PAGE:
Legally, your landlord or the agent must give you a rent book. There is certain information which must be contained in this document, including your basic rights and obligations. If you don't get a rent book, you can complain to your local council.
Sorting out the practical arrangements at the beginning of a tenancy can prevent disputes arising later on. Once you've signed a tenancy agreement you've committed to living with your flatmates for a defined period of time. It's worth agreeing how you're going to sort out chores and bills and laying down some ground rules.
Your landlord must follow the correct legal procedure in order to evict you. On rare occasions, a landlord may try to force you out of the property or change the locks while you are out. This is an illegal eviction and your landlord can be prosecuted for this action.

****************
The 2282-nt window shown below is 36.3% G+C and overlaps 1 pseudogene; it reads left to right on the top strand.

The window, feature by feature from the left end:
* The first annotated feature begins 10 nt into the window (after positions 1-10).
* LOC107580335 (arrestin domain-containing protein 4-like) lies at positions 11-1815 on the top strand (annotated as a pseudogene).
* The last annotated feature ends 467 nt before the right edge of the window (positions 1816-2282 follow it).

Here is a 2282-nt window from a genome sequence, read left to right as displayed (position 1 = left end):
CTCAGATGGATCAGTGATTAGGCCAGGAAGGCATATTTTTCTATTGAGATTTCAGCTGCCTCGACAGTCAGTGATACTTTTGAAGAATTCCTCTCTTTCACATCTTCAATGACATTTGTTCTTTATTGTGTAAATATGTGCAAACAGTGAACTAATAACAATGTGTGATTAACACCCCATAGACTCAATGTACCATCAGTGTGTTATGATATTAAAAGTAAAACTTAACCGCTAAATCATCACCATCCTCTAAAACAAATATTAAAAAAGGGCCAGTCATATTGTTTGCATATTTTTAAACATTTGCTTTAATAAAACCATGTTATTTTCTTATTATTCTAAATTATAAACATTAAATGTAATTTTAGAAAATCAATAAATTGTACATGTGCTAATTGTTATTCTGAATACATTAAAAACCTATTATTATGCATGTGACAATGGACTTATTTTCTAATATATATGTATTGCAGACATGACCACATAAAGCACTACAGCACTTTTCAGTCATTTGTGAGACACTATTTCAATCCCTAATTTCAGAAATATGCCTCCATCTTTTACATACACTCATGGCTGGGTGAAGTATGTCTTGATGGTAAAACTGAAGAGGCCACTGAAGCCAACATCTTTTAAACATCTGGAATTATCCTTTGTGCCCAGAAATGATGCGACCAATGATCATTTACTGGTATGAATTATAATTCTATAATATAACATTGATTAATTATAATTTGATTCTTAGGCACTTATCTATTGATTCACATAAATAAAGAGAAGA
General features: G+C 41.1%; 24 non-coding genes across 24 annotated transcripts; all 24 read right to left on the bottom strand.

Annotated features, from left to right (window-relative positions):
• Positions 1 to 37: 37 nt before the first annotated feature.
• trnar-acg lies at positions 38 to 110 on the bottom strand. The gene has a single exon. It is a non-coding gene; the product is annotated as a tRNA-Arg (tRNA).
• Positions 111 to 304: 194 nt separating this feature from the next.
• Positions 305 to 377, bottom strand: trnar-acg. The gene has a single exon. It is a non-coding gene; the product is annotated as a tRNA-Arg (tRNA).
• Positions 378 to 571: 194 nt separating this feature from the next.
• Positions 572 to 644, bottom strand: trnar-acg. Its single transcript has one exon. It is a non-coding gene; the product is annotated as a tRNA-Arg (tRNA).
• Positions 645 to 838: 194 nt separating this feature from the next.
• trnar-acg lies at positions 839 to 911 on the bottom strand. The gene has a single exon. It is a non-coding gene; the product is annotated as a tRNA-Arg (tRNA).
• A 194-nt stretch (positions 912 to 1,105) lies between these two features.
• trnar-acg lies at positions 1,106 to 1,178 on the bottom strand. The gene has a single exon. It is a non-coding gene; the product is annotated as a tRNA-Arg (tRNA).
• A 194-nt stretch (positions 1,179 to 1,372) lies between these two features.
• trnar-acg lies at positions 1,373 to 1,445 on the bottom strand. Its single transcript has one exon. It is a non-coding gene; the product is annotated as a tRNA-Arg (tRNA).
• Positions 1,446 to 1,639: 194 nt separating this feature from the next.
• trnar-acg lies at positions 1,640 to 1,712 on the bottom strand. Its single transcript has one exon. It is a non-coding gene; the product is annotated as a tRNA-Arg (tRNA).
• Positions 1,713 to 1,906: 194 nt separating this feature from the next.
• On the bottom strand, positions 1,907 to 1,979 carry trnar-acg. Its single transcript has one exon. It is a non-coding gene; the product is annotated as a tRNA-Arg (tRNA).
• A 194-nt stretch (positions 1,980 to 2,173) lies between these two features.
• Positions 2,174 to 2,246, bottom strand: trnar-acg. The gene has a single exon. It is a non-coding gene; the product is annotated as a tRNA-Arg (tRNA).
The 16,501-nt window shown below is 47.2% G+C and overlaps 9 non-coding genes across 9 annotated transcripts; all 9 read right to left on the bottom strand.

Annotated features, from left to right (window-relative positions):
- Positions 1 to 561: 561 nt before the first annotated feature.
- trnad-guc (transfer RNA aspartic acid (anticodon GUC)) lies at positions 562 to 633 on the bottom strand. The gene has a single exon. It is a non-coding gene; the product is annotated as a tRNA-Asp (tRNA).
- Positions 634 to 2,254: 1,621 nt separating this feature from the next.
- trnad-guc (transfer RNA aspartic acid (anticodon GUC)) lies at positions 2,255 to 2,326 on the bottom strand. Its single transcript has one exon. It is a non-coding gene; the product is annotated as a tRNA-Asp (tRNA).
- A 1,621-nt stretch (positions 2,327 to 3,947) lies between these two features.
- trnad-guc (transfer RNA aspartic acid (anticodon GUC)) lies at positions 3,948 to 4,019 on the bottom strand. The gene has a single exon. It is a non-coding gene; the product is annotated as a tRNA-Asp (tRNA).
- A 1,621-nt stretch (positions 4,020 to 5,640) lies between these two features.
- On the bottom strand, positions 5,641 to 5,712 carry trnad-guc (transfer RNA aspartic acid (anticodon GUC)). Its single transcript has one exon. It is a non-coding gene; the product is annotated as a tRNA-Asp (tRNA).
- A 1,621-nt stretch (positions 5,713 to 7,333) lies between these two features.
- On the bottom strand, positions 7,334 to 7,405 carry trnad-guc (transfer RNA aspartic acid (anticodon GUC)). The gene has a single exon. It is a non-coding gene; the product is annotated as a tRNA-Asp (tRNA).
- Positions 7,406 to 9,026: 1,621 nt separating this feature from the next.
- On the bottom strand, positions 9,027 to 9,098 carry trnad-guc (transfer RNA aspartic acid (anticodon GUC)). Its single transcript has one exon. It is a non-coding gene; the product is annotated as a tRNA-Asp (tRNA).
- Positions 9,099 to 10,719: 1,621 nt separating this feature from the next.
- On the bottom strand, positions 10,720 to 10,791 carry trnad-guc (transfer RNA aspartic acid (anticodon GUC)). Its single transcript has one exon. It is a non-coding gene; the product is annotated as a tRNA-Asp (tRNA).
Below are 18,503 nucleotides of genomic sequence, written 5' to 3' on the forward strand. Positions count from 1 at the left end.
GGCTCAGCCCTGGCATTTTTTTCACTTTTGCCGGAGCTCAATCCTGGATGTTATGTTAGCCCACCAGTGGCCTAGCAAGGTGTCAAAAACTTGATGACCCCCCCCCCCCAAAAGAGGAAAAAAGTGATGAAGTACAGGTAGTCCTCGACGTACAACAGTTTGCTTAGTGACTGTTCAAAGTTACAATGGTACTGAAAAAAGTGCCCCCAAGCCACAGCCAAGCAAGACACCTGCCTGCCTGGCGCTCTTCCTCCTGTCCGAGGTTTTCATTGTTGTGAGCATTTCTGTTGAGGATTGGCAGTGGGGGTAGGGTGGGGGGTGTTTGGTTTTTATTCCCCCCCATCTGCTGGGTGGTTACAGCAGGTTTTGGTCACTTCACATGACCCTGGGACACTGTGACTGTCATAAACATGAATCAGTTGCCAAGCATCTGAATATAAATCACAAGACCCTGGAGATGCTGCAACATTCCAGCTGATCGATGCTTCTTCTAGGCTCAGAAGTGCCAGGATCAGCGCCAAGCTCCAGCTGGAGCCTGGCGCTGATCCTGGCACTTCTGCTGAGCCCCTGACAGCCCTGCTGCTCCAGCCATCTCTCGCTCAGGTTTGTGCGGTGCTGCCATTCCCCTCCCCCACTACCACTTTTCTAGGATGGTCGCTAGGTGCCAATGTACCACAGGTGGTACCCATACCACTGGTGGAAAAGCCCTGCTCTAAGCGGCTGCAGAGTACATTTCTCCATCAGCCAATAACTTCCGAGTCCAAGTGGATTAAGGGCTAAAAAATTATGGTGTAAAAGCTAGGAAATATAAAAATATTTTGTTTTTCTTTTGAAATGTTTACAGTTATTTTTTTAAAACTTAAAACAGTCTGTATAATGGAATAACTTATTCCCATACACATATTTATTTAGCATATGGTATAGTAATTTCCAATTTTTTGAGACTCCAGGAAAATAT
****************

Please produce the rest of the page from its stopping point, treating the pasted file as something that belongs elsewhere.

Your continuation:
You normally have to be living in a property in order to claim and receive housing benefit. However, in certain circumstances you may be able to claim for a property that you're not actually living in. The length of time that you can claim for depends on why you can't live in the property.
You may be able to end your tenancy early if the contract includes a break clause. These are rare and may come with conditions attached. Check your tenancy agreement carefully to see if it allows you to leave before the end date.